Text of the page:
Assign class memer in body of constructor

Discussion in 'C++' started by Tony Johansson, May 20, 2005.

  1. Hello!

    Assume you have a constructor for class AccountForStudent defined in this
    way
    AccountForStudent::AccountForStudent(Student s, double balance) : stud_(s),
    balance_(balance)
    {} //Here in stud_(s) above we call the copy constructor

    We can also initialize in this way
    AccountForStudent::AccountForStudent(Student s, double balance) : stud_(s)
    { //Here in stud_(s) above we call the copy constructor
    balance_ = balance;
    }

    And we have a third alternative and that is to use assignment operator to
    assign to the stud_ object.
    Now to my qustion here in statement stud_ = s we call the assignment
    operator and
    there is one requirement to be able to assign like we have done and that is
    that there must exist a no-arg constructor for class Student.
    My question why? I can't see any connection between a no-arg constructor and
    an assignment operator.
    When you initialize using the initialization list you don't have any
    requirement that a no-arg constructor must exist.

    //Tony

    AccountForStudent::AccountForStudent(Student s, double balance) :
    {
    stud_ = s;
    balance_ = balance;
    }
     
    Tony Johansson, May 20, 2005
    #1
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  2. * Tony Johansson:
    >
    > We can also initialize in this way
    > AccountForStudent::AccountForStudent(Student s, double balance) : stud_(s)
    > { //Here in stud_(s) above we call the copy constructor
    > balance_ = balance;
    > }
    >
    >...
    > there is one requirement to be able to assign like we have done and that is
    > that there must exist a no-arg constructor for class Student.
    > My question why?


    Presumably you mean if you assign to 'stud_' instead of using the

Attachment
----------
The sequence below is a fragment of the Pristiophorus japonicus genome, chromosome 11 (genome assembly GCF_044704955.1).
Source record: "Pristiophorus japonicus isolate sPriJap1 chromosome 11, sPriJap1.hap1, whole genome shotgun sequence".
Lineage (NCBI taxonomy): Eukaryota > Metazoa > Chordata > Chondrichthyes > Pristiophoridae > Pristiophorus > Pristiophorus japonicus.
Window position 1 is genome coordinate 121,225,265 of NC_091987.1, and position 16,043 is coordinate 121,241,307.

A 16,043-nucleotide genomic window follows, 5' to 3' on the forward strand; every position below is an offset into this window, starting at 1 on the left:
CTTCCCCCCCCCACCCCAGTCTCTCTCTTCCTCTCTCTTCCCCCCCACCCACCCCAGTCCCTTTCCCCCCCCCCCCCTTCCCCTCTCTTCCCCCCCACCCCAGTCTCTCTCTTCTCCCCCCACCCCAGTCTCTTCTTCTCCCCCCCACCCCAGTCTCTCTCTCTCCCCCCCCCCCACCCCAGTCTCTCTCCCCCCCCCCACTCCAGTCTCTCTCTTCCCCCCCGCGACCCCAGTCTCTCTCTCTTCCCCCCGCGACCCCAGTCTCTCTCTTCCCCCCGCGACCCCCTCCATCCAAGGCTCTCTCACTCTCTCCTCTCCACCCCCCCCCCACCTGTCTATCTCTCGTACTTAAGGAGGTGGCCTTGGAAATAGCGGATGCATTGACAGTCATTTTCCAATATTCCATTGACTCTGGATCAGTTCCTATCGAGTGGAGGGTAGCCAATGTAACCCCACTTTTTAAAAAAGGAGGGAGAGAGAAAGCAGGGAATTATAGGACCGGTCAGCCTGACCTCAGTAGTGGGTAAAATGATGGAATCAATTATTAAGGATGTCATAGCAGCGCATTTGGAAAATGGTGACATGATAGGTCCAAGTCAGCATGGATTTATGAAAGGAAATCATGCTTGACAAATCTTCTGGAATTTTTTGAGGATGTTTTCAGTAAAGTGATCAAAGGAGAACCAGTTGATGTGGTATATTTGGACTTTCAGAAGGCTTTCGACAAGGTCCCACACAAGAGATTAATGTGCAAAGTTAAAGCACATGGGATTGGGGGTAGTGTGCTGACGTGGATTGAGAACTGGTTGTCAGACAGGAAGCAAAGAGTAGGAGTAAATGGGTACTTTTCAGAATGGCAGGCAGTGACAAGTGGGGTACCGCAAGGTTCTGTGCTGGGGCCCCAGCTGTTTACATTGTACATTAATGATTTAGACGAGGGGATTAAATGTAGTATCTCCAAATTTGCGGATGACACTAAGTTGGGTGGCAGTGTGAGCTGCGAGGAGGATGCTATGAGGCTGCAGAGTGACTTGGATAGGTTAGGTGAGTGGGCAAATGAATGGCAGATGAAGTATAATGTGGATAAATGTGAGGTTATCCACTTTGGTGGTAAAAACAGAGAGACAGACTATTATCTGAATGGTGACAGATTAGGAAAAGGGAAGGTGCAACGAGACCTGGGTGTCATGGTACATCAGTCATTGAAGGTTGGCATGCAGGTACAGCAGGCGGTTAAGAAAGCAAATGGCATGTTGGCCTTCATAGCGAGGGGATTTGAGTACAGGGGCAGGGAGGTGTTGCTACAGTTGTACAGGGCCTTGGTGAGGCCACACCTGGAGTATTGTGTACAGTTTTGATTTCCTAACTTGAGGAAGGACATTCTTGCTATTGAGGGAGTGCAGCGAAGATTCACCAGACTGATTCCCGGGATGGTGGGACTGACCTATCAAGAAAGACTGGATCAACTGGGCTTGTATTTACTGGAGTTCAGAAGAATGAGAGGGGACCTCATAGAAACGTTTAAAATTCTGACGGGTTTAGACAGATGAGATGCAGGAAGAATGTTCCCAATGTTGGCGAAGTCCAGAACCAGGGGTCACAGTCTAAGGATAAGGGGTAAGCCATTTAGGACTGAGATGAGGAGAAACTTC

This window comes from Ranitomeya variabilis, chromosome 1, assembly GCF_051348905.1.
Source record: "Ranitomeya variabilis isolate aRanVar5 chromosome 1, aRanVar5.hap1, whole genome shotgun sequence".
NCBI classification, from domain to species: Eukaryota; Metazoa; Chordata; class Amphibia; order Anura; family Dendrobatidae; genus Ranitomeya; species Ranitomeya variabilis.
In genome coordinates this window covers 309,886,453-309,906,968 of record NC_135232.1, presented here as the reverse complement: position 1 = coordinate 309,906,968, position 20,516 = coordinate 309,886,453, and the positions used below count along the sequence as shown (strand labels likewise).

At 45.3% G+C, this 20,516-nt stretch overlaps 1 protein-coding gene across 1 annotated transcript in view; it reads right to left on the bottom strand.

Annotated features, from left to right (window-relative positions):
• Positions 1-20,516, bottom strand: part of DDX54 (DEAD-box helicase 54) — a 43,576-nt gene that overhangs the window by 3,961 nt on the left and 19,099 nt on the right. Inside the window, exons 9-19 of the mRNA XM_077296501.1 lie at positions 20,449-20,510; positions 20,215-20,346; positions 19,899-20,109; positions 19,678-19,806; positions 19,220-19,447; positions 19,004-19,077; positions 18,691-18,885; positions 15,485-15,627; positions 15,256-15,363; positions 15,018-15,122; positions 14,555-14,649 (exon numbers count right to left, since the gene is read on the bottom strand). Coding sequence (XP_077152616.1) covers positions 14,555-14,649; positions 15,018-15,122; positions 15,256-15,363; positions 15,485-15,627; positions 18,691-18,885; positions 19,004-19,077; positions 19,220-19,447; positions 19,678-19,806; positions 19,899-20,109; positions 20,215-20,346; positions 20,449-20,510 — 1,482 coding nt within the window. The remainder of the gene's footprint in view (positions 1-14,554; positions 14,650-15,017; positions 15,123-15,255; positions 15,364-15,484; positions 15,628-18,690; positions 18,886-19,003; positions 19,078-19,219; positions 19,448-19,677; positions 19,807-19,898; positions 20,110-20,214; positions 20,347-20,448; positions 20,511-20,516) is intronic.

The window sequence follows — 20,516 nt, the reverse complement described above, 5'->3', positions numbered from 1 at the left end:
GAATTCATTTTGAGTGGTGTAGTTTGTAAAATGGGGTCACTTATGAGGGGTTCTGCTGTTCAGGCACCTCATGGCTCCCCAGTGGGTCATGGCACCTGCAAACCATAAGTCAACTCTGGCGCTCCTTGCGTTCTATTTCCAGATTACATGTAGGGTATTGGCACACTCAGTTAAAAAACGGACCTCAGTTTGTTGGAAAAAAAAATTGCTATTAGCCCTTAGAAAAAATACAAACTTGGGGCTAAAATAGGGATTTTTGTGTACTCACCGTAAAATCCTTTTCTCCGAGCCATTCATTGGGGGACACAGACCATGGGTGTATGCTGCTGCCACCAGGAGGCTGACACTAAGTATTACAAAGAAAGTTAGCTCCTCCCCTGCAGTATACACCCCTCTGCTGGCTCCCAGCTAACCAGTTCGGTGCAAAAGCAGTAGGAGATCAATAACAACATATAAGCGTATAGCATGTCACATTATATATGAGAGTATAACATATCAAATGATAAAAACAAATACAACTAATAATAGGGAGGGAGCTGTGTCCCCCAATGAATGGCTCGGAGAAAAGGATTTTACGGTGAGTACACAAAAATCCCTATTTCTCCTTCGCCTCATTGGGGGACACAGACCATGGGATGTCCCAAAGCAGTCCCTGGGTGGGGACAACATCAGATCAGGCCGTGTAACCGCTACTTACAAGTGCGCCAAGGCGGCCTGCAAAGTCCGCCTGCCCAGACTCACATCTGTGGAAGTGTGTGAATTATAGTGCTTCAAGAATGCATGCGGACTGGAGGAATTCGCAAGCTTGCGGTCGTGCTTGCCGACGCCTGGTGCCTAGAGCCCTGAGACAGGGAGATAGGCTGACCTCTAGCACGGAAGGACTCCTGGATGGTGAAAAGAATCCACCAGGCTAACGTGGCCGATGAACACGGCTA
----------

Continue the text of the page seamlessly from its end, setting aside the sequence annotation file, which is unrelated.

constructor initalization list.

    In the constructor body you have access to 'stud_', and the rules of C++ are
    designed to give you a guarantee that anything of class type you have access
    to is initialized, the "construction guarantee".

    If there's no default constructor then (in this case) the guarantee can't be
    honored, and the compiler must spit out a diagnostic message.

    You can read more about the basics here:

    <url: http://home.no.net/dubjai/win32cpptut/html/w32cpptut_02.html>

    Also see the FAQ.

    --
    A: Because it messes up the order in which people normally read text.
    Q: Why is it such a bad thing?
    A: Top-posting.
    Q: What is the most annoying thing on usenet and in e-mail?
     
    Alf P. Steinbach, May 20, 2005
    #2
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  3. Tony Johansson wrote:
    > Assume you have a constructor for class AccountForStudent defined in this
    > way
    > AccountForStudent::AccountForStudent(Student s, double balance) : stud_(s),
    > balance_(balance)
    > {} //Here in stud_(s) above we call the copy constructor


    And you actually cause another copy constructor to be called to create the
    argument 's'. Just so that you know...

    > We can also initialize in this way
    > AccountForStudent::AccountForStudent(Student s, double balance) : stud_(s)